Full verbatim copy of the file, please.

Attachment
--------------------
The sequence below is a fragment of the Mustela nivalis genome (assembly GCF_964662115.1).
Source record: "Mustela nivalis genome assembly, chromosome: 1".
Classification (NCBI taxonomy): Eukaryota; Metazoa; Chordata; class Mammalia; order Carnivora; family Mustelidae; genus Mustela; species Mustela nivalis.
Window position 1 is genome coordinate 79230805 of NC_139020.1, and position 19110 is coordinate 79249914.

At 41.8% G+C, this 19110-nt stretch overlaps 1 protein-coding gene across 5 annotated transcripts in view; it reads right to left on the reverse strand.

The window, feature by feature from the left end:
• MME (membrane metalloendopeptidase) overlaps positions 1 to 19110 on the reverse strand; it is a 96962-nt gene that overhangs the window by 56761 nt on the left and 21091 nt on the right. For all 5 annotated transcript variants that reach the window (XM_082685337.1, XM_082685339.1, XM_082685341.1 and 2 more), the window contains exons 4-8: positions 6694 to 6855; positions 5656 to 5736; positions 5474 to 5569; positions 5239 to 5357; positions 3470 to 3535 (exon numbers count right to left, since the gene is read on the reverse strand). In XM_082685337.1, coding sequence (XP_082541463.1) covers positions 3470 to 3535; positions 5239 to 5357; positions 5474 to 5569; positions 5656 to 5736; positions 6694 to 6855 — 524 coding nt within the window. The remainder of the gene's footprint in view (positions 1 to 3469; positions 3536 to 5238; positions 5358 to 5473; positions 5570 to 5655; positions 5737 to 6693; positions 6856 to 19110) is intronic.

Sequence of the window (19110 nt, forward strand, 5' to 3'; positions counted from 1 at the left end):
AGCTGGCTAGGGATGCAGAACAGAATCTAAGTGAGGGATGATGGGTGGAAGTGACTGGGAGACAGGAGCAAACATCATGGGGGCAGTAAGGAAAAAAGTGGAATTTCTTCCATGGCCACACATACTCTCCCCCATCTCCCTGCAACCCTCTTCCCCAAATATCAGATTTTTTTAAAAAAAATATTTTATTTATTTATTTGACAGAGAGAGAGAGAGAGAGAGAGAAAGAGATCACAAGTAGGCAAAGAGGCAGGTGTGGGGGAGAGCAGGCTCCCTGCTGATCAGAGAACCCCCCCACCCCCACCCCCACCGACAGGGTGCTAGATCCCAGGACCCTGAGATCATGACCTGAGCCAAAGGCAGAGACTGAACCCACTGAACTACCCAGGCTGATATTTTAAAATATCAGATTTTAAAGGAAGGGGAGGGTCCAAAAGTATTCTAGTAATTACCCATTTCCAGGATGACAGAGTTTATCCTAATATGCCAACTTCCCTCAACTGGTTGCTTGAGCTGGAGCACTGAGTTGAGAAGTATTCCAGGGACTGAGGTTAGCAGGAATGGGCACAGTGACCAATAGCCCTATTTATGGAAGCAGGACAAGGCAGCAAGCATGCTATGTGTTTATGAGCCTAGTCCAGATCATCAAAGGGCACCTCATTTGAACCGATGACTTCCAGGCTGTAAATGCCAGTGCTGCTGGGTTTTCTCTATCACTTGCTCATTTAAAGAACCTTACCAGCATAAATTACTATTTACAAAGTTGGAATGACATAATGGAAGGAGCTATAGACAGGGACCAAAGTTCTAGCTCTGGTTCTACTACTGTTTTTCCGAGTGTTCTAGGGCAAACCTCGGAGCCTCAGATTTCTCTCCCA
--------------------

The sequence below is a fragment of the Mustela nivalis genome (assembly GCF_964662115.1).
Source record: "Mustela nivalis genome assembly, chromosome: 1".
Classification (NCBI taxonomy): Eukaryota; Metazoa; Chordata; class Mammalia; order Carnivora; family Mustelidae; genus Mustela; species Mustela nivalis.
Window position 1 is genome coordinate 79230805 of NC_139020.1, and position 19110 is coordinate 79249914.

At 41.8% G+C, this 19110-nt stretch overlaps 1 protein-coding gene across 5 annotated transcripts in view; it reads right to left on the reverse strand.

The window, feature by feature from the left end:
• MME (membrane metalloendopeptidase) overlaps positions 1 to 19110 on the reverse strand; it is a 96962-nt gene that overhangs the window by 56761 nt on the left and 21091 nt on the right. For all 5 annotated transcript variants that reach the window (XM_082685337.1, XM_082685339.1, XM_082685341.1 and 2 more), the window contains exons 4-8: positions 6694 to 6855; positions 5656 to 5736; positions 5474 to 5569; positions 5239 to 5357; positions 3470 to 3535 (exon numbers count right to left, since the gene is read on the reverse strand). In XM_082685337.1, coding sequence (XP_082541463.1) covers positions 3470 to 3535; positions 5239 to 5357; positions 5474 to 5569; positions 5656 to 5736; positions 6694 to 6855 — 524 coding nt within the window. The remainder of the gene's footprint in view (positions 1 to 3469; positions 3536 to 5238; positions 5358 to 5473; positions 5570 to 5655; positions 5737 to 6693; positions 6856 to 19110) is intronic.

Sequence of the window (19110 nt, forward strand, 5' to 3'; positions counted from 1 at the left end):
AGCTGGCTAGGGATGCAGAACAGAATCTAAGTGAGGGATGATGGGTGGAAGTGACTGGGAGACAGGAGCAAACATCATGGGGGCAGTAAGGAAAAAAGTGGAATTTCTTCCATGGCCACACATACTCTCCCCCATCTCCCTGCAACCCTCTTCCCCAAATATCAGATTTTTTTAAAAAAAATATTTTATTTATTTATTTGACAGAGAGAGAGAGAGAGAGAGAGAAAGAGATCACAAGTAGGCAAAGAGGCAGGTGTGGGGGAGAGCAGGCTCCCTGCTGATCAGAGAACCCCCCCACCCCCACCCCCACCGACAGGGTGCTAGATCCCAGGACCCTGAGATCATGACCTGAGCCAAAGGCAGAGACTGAACCCACTGAACTACCCAGGCTGATATTTTAAAATATCAGATTTTAAAGGAAGGGGAGGGTCCAAAAGTATTCTAGTAATTACCCATTTCCAGGATGACAGAGTTTATCCTAATATGCCAACTTCCCTCAACTGGTTGCTTGAGCTGGAGCACTGAGTTGAGAAGTATTCCAGGGACTGAGGTTAGCAGGAATGGGCACAGTGACCAATAGCCCTATTTATGGAAGCAGGACAAGGCAGCAAGCATGCTATGTGTTTATGAGCCTAGTCCAGATCATCAAAGGGCACCTCATTTGAACCGATGACTTCCAGGCTGTAAATGCCAGTGCTGCTGGGTTTTCTCTATCACTTGCTCATTTAAAGAACCTTACCAGCATAAATTACTATTTACAAAGTTGGAATGACATAATGGAAGGAGCTATAGACAGGGACCAAAGTTCTAGCTCTGGTTCTACTACTGTTTTTCCGAGTGTTCTAGGGCAAACCTCGGAGCCTCAGATTTCTCTCCCA